Snow White And The Huntsman is the classic tale of Snow White given the full-on Lord Of The Rings treatment.
Director Rupert Sanders was clearly taking lessons from Peter Jackson with his presentation of a fully-developed fantasy world.
Unfortunately, for all its sumptuous production values, the script by Evan Daugherty, John Lee Hancock and Hossein Amini is quite flawed - the pacing is rather measured, to put it politely (most would call it slow), the magic mirror (a key element of the story and a great special effect) is forgotten about a third of the way into the story, and the central characters of the Huntsman (Chris Hemsworth) and Snow's childhood sweetheart, William (Sam Claflin) both serve the same role in the movie. This duplication of roles is further highlighted by the script's failure to resolve either character's personal journey.
And all that brings us to Snow White herself. Kristen Stewart may have the whole Twilight thing under her belt and is reasonably easy on the eye, but she is totally devoid of charisma - this is never more evident than in her "rousing speech" to her father's subjects hiding out in the castle of Duke Hammond (Vincent Regan). She is supposedly whipping them up into a frenzy of rebellion against the evil queen Ravenna (Charlize Theron), but totally fails to sell it. I couldn't imagine an army following her to the supermarket let alone into battle against a powerful, magical foe.
That said, the film gave us a well thought-out back story of how the witch Ravenna usurped Snow White's father and took over the kingdom - even if we are supposed to believe that for the decade (or longer) that Snow was kept imprisoned, the lone rebel Duke Hammond - father of William - was able to hold out against the queen and her mastery of the dark arts.
When she comes of age (and thus the queen is no longer "the fairest in the land"), Snow escapes captivity and flees into the well-realised Dark Forest.
Ravenna summons The Huntsman to track Snow down, on the promise that she will bring his dead wife back to life if he delivers. Realising that the queen's offer is an empty one, the Huntsman instead helps Snow to escape the forest and head towards Duke Hammond's castle.
On the way they are captured by the seven dwarf bandits - who count a number of famous faces amongst them: such as Ian McShane, Bob Hoskins, Ray Winstone, Nick Frost and Toby Jones.
And the dwarves are another strength of the film. Once you get over the initial shock of seeing such well-known faces on the bodies of little people, they are wholly convincing and wouldn't look out of place around the table at Bag End when Thorin and co pay a visit to Bilbo Baggins.
The dwarves then escort Snow and the Huntsman to their final destination, and play an integral part in the princess's scheme to get her kingdom back and avenge her father's death.
But of course the stand-out performance of the piece is Charlize Theron as the evil queen, who not only acts Kristen Stewart out of the picture but looks every inch the majestic evil sovereign, whatever make-up effects are piled on her to show the ageing cost of her magic.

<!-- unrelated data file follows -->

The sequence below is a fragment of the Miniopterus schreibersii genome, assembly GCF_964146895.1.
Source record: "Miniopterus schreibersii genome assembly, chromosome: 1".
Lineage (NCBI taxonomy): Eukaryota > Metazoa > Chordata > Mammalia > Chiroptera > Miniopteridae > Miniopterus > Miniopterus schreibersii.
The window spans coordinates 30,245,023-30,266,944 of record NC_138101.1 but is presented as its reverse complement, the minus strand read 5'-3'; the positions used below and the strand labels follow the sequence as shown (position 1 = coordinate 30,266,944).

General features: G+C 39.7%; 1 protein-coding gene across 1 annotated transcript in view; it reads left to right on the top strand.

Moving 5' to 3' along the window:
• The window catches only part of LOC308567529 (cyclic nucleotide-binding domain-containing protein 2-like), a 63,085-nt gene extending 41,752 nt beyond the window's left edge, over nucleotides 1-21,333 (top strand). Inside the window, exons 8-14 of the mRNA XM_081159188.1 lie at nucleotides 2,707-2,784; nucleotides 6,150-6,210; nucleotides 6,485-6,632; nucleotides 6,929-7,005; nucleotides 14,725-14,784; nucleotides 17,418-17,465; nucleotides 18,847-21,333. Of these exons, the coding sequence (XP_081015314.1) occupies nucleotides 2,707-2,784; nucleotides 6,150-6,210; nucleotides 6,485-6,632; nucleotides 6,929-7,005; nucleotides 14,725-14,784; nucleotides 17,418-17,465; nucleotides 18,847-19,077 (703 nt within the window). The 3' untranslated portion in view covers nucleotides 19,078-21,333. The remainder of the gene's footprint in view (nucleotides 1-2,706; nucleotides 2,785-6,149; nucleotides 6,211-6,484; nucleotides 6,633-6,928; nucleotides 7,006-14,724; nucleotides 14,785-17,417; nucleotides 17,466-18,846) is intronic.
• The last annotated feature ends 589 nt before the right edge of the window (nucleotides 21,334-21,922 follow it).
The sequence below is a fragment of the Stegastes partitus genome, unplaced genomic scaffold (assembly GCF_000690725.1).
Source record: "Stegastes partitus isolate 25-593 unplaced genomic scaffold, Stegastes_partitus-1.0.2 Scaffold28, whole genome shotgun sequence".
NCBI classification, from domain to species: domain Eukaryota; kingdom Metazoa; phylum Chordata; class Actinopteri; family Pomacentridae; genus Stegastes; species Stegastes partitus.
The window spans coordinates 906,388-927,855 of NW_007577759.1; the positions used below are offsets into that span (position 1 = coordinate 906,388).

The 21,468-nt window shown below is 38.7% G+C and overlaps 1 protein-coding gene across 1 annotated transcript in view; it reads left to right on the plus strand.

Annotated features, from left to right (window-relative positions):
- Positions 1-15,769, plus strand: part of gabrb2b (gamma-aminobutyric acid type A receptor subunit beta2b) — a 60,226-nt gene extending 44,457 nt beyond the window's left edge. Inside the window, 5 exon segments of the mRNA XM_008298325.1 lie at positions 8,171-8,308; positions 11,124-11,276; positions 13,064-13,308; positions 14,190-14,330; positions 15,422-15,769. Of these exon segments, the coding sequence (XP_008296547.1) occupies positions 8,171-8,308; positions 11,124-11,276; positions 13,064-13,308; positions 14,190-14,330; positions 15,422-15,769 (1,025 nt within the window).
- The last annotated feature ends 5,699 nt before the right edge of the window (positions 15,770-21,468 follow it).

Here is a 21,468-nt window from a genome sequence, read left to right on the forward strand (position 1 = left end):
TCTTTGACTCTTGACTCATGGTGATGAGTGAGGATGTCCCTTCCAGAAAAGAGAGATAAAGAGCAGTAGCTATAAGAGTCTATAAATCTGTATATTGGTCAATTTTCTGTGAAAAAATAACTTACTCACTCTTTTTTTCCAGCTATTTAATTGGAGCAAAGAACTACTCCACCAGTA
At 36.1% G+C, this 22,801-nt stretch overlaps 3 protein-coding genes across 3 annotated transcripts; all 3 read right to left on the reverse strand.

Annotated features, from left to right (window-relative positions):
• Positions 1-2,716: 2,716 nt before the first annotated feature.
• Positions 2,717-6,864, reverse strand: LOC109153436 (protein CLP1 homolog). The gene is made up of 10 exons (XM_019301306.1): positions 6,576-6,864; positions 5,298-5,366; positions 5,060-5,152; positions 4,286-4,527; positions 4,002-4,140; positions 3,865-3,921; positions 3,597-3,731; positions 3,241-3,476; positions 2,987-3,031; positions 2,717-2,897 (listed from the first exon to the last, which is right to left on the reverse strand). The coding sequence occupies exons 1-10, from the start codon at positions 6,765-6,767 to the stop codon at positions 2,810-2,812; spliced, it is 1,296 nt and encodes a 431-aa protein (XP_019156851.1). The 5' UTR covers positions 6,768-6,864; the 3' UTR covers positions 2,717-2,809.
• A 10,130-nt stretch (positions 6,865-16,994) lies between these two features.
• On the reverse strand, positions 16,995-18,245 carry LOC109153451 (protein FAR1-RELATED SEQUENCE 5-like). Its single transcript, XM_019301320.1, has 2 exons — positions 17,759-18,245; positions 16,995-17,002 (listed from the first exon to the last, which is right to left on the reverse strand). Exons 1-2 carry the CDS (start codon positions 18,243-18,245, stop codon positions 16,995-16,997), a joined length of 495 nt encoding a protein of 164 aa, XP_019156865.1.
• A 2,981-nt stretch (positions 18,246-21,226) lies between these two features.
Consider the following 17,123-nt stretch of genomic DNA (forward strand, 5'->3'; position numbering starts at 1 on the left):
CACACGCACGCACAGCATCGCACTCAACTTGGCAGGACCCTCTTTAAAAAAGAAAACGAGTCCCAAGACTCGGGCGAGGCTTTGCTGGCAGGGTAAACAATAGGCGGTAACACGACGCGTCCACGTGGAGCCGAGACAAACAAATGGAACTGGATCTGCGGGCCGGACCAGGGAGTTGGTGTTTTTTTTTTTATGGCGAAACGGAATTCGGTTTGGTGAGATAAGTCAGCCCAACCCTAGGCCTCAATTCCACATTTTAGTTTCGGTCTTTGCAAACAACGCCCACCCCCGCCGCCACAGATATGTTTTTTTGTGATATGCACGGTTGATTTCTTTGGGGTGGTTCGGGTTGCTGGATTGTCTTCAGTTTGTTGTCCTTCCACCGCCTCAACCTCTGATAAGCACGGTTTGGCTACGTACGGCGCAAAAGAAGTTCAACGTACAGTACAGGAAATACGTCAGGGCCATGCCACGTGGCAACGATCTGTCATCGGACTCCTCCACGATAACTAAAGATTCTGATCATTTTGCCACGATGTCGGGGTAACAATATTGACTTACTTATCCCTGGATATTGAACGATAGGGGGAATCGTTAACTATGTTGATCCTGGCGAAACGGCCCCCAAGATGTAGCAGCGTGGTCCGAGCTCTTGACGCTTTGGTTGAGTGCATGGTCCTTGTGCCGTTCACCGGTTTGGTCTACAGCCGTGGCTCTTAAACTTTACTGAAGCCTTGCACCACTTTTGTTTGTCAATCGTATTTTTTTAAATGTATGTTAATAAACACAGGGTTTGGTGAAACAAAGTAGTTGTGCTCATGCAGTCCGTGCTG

There are even, early on, strong suggestions of an incestuous, Game Of Thrones-style relationship between Ravenna and her (twin?) brother Finn (Sam Spruell), but this, ultimately, being a children's movie that particular sub-plot also goes nowhere - although there is definitely a link of some kind between them as demonstrated when the Huntsman slays Finn.
Stylistically Snow White And The Huntsman is the most impressive Snow White movie of this week's mini-marathon, but the script has serious, basic issues that really should have been picked up during the film's development.
FAIREST OF THEM ALL:
Evil Queen: 3 Snow White: 0
(The Evil Queens win the day!)
Seventh Level, Black Magic
The sorceress can use this powerful ritual to conjure an army of 1,000 faceless knights (per level), clad in full plate mail and armed with vicious-looking swords. However, these summoned entities fight only as 1 HD creatures and crumble into fragments with a single hit. They also only last 20 minutes per level of the spellcaster, after which time they dissolve into dust.
Fourth Level, Black Magic
By touch, the witch is able to drain the youth from her target and absorb it (in part) into her self to restore her own youth. The victim will age 2d10 years and the spellcaster will have 25 per cent of that age restored to her (ie. she will get younger). However, using this spell just once sets in place a chain of magical cause-and-effect that makes the witch age one month for every spell level she casts from then on (e.g. a sixth level spell will age her six months). This spell only works for, and on, humans and halflings and has no effect on monsters, elves, dwarves, elemental creatures, familiars etc etc.
Wings Of Freedom
Fifth Level, Grey Magic
The witch casts this spell when she is in a secure location, such as her home, and it remains in operation until she is struck in combat and feels threatened. Then her body dissolves into a flock of ravens who spiral into the sky and head back to where the spell was cast. The birds then fall to the floor, dissolving into an oily mass from which the witch can crawl, safe and sound. Although it doesn't penetrate The Shroud (see Crypts & Things, page 62), a sorceress transported home in this manner is required to make an immediate Sanity roll.